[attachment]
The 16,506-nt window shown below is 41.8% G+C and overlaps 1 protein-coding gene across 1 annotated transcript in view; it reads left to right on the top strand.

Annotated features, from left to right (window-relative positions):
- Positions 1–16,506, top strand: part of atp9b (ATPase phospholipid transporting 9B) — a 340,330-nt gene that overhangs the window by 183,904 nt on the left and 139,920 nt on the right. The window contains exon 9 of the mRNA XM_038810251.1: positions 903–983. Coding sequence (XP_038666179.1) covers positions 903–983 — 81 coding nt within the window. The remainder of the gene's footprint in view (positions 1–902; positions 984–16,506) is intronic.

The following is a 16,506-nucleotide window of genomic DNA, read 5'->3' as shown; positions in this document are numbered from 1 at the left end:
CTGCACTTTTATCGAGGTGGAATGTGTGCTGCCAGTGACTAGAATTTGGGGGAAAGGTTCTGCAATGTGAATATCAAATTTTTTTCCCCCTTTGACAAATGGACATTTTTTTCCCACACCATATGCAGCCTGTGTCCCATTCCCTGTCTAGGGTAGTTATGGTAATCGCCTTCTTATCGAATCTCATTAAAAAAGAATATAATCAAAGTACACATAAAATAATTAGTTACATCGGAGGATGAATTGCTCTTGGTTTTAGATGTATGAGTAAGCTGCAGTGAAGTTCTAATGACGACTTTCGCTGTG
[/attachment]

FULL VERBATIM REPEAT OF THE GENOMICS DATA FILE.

The 16,506-nt window shown below is 41.8% G+C and overlaps 1 protein-coding gene across 1 annotated transcript in view; it reads left to right on the top strand.

Annotated features, from left to right (window-relative positions):
- Positions 1–16,506, top strand: part of atp9b (ATPase phospholipid transporting 9B) — a 340,330-nt gene that overhangs the window by 183,904 nt on the left and 139,920 nt on the right. The window contains exon 9 of the mRNA XM_038810251.1: positions 903–983. Coding sequence (XP_038666179.1) covers positions 903–983 — 81 coding nt within the window. The remainder of the gene's footprint in view (positions 1–902; positions 984–16,506) is intronic.

The following is a 16,506-nucleotide window of genomic DNA, read 5'->3' as shown; positions in this document are numbered from 1 at the left end:
CTGCACTTTTATCGAGGTGGAATGTGTGCTGCCAGTGACTAGAATTTGGGGGAAAGGTTCTGCAATGTGAATATCAAATTTTTTTCCCCCTTTGACAAATGGACATTTTTTTCCCACACCATATGCAGCCTGTGTCCCATTCCCTGTCTAGGGTAGTTATGGTAATCGCCTTCTTATCGAATCTCATTAAAAAAGAATATAATCAAAGTACACATAAAATAATTAGTTACATCGGAGGATGAATTGCTCTTGGTTTTAGATGTATGAGTAAGCTGCAGTGAAGTTCTAATGACGACTTTCGCTGTG